Later in the evening, a second tier of relatives would arrive. Aunt Ivy was my paternal grandmother's sister. She lived in Akron, Ohio with her husband, Uncle Dee. I was always told that I had not been named after Uncle Dee, despite the eerie similarity of our names. They were in town to celebrate Christmas with their daughter's family, Jerry, her two sons, considerably younger than my brother and I, and, if she had one at the time,  her husband. They brought us boring gifts. Some years the soap-on-a-rope went in the cabinet next the previous year's soap-on-a-rope. The bottle of English Leather sat unused next to the British Sterling I doused myself in for special occasions. These were gifts that proved most valuable when school friends insisted on having birthday parties for themselves well into their high school years.

I was in tenth grade when this disturbing event occurred. The doorbell rang and Aunt Ivy and company arrived. We convened to the living room, which in itself marked the ritualized formality of the event. The tree and actual family event took place in the den. But the seldom-used living room was closest to the front door and that's where we sat. There was conversation, I suppose, and cookies and complaints of being too full to eat another bite. Then came the desultory passing out of gifts, with all the lowered expectations we had come to expect.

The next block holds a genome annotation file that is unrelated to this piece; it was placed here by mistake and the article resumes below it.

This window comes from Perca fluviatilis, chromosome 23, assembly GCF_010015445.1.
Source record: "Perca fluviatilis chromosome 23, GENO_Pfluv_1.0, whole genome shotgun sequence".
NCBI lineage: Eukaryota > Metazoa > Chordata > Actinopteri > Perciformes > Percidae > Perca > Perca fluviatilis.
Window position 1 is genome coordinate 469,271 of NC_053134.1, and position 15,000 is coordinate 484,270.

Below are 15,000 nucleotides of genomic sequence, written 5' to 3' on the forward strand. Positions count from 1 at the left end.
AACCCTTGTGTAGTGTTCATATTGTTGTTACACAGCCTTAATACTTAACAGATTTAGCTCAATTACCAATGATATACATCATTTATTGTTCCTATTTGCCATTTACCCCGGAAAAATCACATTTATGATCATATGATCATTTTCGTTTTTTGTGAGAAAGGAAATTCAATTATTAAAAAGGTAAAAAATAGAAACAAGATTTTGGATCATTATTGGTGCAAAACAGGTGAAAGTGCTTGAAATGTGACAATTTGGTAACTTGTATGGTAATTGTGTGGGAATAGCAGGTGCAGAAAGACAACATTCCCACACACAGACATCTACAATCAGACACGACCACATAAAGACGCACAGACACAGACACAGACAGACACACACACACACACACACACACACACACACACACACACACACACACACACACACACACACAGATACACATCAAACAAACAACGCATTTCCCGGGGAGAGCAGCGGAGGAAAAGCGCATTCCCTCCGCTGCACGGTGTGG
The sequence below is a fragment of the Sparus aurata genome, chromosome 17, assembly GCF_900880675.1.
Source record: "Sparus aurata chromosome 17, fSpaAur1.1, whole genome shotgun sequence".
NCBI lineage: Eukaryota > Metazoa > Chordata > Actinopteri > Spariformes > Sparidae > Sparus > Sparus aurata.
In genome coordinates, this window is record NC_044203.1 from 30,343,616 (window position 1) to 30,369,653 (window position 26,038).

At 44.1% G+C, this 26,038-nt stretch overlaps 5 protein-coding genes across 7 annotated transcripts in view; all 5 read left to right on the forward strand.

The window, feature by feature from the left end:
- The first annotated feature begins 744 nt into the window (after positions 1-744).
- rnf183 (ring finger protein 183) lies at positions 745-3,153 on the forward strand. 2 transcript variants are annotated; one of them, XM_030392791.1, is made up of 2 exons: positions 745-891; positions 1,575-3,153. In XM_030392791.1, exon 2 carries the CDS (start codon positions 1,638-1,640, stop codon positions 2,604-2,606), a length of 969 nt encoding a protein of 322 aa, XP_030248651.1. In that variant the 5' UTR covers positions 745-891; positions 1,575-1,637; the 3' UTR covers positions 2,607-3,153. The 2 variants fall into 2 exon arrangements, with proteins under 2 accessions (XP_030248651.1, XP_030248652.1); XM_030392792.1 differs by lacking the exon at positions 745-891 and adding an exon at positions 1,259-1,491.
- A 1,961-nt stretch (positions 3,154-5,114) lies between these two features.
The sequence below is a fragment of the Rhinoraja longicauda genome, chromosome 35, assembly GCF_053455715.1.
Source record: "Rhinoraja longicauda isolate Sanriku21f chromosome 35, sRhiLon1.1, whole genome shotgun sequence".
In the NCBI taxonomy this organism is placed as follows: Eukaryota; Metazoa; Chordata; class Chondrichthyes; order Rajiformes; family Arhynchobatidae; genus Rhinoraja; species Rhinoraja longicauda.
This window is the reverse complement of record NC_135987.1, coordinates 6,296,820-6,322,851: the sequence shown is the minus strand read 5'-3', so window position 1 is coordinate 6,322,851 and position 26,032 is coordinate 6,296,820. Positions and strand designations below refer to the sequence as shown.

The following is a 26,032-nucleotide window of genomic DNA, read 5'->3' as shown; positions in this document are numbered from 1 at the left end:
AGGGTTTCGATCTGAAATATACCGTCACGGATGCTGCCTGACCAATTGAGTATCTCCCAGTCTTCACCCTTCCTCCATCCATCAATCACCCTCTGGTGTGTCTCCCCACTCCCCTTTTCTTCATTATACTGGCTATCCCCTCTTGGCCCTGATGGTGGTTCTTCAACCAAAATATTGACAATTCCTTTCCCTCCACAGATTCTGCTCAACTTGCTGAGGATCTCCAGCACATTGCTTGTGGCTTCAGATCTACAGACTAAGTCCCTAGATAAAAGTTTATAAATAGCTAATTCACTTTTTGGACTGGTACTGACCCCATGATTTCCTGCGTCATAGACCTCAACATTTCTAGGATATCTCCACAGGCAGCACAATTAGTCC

Until my brother married some years later, my family traditionally distributed all the gifts and then everyone tore into them at once, holding up whatever they found in the box and shouting "Thank you" across the room before moving on to the next package. My brother's wife, however, introduced the time-consuming tradition of opening one present at a time. But this was not yet the case, and so the room full of relatives started in all at once on their packages.

My box from Aunt Ivy and Uncle Dee had an unusual shape. It was a cube, weighed almost nothing, and was flimsy to the touch. Both soap-on-a-rope and cologne were out as possibilities, and I was preparing myself for the wrong kind of socks. I didn't know exactly how they would be wrong, but I knew that wrong they would be.

While everyone else in the room was busy with their own gifts, I opened mine and saw what I at first took to be some sort of packing material. It was fabric, light-weight fabric, some patterned and some solid. Where were the bad socks? Once I fished my way deeper into the box and touched what could only be an amply sized brassiere did I know for certain that I held in my lap a box of Aunt Ivy's soiled underclothes.

"What have you got there?" someone asked, but I was speechless. I think I had a pair of panties in  my hand at that time because the next thing I remember was Aunt Ivy, a woman of a certain age and considerable girth, leaping across the room, grabbing the box from hand and saying something. I wish I could be more specific here, but Aunt Ivy was never well-spoken and was understandably as flustered as myself. It was all something about packing for the trip, knowing that she needed to do laundry when she arrived, and somehow making the terrible mistake.